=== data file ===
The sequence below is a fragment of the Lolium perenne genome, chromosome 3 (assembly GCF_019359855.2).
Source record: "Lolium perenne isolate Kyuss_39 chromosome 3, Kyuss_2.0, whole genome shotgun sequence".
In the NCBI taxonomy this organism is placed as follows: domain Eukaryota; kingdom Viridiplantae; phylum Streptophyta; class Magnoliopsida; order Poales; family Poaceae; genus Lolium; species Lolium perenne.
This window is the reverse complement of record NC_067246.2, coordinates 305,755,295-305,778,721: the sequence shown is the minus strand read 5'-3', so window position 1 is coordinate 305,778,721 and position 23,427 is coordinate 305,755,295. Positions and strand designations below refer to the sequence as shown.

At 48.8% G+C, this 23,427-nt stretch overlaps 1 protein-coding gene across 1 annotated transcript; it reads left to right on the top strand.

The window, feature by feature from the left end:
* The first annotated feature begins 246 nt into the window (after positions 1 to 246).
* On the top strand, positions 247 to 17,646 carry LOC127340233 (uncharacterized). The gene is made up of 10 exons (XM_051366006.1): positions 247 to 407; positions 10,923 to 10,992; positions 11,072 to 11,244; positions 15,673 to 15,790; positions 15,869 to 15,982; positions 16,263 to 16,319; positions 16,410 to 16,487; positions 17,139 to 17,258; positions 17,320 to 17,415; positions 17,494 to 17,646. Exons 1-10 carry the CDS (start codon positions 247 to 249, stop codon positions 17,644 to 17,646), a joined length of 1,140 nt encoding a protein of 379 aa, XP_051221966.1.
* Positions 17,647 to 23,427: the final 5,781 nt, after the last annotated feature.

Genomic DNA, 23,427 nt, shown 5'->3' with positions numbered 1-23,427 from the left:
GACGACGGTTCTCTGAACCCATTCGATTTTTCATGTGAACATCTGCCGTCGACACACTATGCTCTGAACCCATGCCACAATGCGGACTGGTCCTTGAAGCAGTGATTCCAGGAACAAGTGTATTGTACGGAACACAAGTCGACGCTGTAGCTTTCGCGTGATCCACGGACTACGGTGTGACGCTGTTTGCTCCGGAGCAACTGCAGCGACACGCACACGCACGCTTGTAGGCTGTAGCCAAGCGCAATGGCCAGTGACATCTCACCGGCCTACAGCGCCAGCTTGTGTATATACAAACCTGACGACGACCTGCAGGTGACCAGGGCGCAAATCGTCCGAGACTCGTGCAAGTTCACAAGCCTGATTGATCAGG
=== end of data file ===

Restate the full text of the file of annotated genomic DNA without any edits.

The sequence below is a fragment of the Lolium perenne genome, chromosome 3 (assembly GCF_019359855.2).
Source record: "Lolium perenne isolate Kyuss_39 chromosome 3, Kyuss_2.0, whole genome shotgun sequence".
In the NCBI taxonomy this organism is placed as follows: domain Eukaryota; kingdom Viridiplantae; phylum Streptophyta; class Magnoliopsida; order Poales; family Poaceae; genus Lolium; species Lolium perenne.
This window is the reverse complement of record NC_067246.2, coordinates 305,755,295-305,778,721: the sequence shown is the minus strand read 5'-3', so window position 1 is coordinate 305,778,721 and position 23,427 is coordinate 305,755,295. Positions and strand designations below refer to the sequence as shown.

At 48.8% G+C, this 23,427-nt stretch overlaps 1 protein-coding gene across 1 annotated transcript; it reads left to right on the top strand.

The window, feature by feature from the left end:
* The first annotated feature begins 246 nt into the window (after positions 1 to 246).
* On the top strand, positions 247 to 17,646 carry LOC127340233 (uncharacterized). The gene is made up of 10 exons (XM_051366006.1): positions 247 to 407; positions 10,923 to 10,992; positions 11,072 to 11,244; positions 15,673 to 15,790; positions 15,869 to 15,982; positions 16,263 to 16,319; positions 16,410 to 16,487; positions 17,139 to 17,258; positions 17,320 to 17,415; positions 17,494 to 17,646. Exons 1-10 carry the CDS (start codon positions 247 to 249, stop codon positions 17,644 to 17,646), a joined length of 1,140 nt encoding a protein of 379 aa, XP_051221966.1.
* Positions 17,647 to 23,427: the final 5,781 nt, after the last annotated feature.

Genomic DNA, 23,427 nt, shown 5'->3' with positions numbered 1-23,427 from the left:
GACGACGGTTCTCTGAACCCATTCGATTTTTCATGTGAACATCTGCCGTCGACACACTATGCTCTGAACCCATGCCACAATGCGGACTGGTCCTTGAAGCAGTGATTCCAGGAACAAGTGTATTGTACGGAACACAAGTCGACGCTGTAGCTTTCGCGTGATCCACGGACTACGGTGTGACGCTGTTTGCTCCGGAGCAACTGCAGCGACACGCACACGCACGCTTGTAGGCTGTAGCCAAGCGCAATGGCCAGTGACATCTCACCGGCCTACAGCGCCAGCTTGTGTATATACAAACCTGACGACGACCTGCAGGTGACCAGGGCGCAAATCGTCCGAGACTCGTGCAAGTTCACAAGCCTGATTGATCAGG